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Open AccessArticle

Horses Failed to Learn from Humans by Observation

1
Department Biosystems and Technology, Swedish University of Agricultural Sciences, 23053 Alnarp, Sweden
2
Department Animal Science, Aarhus University, 8830 Tjele, Denmark
*
Author to whom correspondence should be addressed.
Animals 2020, 10(2), 221; https://doi.org/10.3390/ani10020221
Received: 13 November 2019 / Revised: 25 January 2020 / Accepted: 27 January 2020 / Published: 29 January 2020
(This article belongs to the Section Human-Animals Interactions, Animal Behaviour and Emotion)
The behavior of animals can be altered in various ways. Horses interact on an everyday basis with humans, and some studies suggest that horses can learn new behavior from observing humans. However, scientific findings are conflicting. This study seeks to investigate if horses can learn to solve an instrumental task of opening a box, by observing human demonstration. We control for social transmission mechanisms, which require lower cognitive complexity than actual social learning. One human demonstrator either (A) fully demonstrated how to solve the task, (B) partially demonstrated the task, or (C) provided no demonstration. Thirty horses were randomly assigned to one of these treatments, and their success and behavior was observed. Horses watching the full and partial demonstrations were not more successful in solving the task than horses receiving no human demonstration. Horses that were unsuccessful showed more human- and box-oriented behavior than successful horses, which can indicate motivation to solve the task and/or frustration from being unable to solve the task. Our study suggest that the horses did not benefit from human demonstration of how to open a box to find food.
Animals can acquire new behavior through both individual and social learning. Several studies have investigated horses’ ability to utilize inter-species (human demonstrator) social learning with conflicting results. In this study, we repeat a previous study, which found that horses had the ability to learn from observing humans performing an instrumental task, but we include a control for stimulus enhancement. One human demonstrator and thirty horses were included, and the horses were randomly assigned to one of three treatments: (A) full human demonstration, (B) partial human demonstration, and (C) no human demonstration. The task was for the horses to touch an object situated 1 m away from a feed box, to open this feed box, and thereby obtain a food reward. The success of each horse, the behavior directed towards the apparatus and the human, and behaviors indicative of frustration were observed. The results showed that horses observing a full and partial human demonstration were not more successful in solving the instrumental task than horses not observing any demonstration. Horses that did not solve the task expressed more box- and human-oriented behavior compared to successful horses, which may be an indication of motivation to solve the task and/or frustration from being unable to solve the task.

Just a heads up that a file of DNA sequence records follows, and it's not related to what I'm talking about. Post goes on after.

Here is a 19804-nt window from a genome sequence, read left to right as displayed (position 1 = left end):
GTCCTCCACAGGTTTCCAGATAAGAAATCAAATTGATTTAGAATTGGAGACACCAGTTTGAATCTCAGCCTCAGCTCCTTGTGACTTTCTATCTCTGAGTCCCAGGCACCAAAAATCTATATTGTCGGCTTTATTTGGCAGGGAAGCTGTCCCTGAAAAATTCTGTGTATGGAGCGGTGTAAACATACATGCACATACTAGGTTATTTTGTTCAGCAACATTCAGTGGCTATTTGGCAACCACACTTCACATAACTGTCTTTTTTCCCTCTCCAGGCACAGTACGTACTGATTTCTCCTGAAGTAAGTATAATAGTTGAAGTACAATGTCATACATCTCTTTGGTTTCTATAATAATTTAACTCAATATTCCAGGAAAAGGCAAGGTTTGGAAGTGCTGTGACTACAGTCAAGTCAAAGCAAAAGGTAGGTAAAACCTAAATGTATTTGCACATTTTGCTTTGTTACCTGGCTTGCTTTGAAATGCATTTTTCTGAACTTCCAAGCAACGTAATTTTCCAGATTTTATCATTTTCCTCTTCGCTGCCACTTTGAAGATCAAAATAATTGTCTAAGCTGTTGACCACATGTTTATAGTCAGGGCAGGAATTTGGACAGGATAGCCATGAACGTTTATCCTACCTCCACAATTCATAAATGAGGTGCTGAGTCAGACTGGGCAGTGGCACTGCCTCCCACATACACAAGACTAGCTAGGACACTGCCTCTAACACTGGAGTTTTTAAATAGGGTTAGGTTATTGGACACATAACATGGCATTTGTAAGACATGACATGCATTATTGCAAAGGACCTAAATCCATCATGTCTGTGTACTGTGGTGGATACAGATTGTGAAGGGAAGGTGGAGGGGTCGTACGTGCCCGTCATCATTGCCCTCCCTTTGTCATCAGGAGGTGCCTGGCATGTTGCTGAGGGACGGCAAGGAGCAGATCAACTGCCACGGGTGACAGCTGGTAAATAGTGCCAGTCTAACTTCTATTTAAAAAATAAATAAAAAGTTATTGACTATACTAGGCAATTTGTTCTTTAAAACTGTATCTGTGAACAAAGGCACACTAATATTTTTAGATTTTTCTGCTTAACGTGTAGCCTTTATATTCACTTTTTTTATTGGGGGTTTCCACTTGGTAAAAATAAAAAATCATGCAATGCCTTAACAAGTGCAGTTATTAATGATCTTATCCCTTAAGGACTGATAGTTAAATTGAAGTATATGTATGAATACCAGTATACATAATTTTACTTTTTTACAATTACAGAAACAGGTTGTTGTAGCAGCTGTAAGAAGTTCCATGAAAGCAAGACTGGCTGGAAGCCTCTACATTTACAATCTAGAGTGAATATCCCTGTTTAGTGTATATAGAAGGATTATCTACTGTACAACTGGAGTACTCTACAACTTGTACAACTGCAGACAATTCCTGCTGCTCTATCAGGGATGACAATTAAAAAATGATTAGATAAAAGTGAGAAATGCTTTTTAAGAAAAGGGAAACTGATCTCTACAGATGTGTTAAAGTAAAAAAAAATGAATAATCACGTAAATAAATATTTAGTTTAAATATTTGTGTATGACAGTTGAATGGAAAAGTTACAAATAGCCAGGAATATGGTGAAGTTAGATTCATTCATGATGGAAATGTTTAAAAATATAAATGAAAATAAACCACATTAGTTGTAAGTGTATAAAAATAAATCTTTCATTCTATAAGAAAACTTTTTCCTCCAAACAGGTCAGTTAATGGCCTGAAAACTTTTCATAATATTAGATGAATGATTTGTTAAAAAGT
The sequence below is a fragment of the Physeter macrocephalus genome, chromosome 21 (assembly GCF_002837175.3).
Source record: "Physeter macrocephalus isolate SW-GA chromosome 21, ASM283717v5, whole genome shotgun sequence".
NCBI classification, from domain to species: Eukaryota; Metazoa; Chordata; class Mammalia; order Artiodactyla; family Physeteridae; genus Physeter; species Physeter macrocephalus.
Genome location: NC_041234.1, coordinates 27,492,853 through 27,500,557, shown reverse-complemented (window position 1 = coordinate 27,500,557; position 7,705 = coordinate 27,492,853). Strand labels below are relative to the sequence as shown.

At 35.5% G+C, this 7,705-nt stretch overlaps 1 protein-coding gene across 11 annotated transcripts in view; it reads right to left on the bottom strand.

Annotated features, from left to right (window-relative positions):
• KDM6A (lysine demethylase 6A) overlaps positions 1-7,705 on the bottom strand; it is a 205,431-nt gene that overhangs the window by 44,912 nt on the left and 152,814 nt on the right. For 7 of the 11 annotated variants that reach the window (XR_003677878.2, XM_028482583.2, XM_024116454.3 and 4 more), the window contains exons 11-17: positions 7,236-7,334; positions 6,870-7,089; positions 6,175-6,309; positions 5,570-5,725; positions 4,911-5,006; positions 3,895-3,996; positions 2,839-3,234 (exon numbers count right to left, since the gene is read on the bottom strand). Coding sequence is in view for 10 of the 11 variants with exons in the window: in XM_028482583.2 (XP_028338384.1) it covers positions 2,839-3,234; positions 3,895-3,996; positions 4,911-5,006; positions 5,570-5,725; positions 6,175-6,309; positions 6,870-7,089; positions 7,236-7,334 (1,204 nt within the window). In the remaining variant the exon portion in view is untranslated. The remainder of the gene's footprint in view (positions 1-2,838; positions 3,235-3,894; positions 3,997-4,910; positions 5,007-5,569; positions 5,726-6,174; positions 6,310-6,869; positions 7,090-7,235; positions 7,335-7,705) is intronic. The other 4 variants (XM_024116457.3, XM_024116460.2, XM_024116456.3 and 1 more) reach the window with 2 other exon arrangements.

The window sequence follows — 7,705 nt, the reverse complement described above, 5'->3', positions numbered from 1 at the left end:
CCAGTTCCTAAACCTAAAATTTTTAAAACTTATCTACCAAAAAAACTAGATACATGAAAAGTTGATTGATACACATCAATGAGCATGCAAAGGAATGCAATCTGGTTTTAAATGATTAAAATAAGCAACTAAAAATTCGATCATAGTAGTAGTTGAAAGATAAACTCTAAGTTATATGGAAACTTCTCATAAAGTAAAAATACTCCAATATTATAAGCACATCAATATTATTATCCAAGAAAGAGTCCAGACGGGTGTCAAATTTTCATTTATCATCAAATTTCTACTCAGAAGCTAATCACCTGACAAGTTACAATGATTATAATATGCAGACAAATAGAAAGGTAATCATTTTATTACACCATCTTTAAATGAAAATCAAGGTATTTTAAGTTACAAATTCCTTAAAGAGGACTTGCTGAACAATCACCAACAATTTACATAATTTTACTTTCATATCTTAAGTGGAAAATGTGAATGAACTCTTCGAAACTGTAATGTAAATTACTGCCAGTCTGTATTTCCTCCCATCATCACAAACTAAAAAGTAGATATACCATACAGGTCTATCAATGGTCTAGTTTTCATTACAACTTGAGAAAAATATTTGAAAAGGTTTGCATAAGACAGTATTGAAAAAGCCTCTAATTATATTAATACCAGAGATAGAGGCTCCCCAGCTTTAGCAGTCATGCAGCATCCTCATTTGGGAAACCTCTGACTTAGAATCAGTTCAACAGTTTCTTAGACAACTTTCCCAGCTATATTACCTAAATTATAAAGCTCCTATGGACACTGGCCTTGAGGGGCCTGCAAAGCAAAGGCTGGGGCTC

Keywords: horse; cognition; social learning; welfare; training; social transmission; inter-species; horse; cognition; social learning; welfare; training; social transmission; inter-species;
  • Supplementary File 1:

    MOV-Document (MOV, 1809 KB)

  • Externally hosted supplementary file 1
    Doi: 10.5281/zenodo.3540989
    Description: Exemplified illustration of the feed box, the tube and how a successful trial was performed by a horse (this particular horse had already finished testing).
MDPI and ACS Style

Rørvang, M.V.; Nielsen, T.B.; Christensen, J.W. Horses Failed to Learn from Humans by Observation. Animals 2020, 10, 221.

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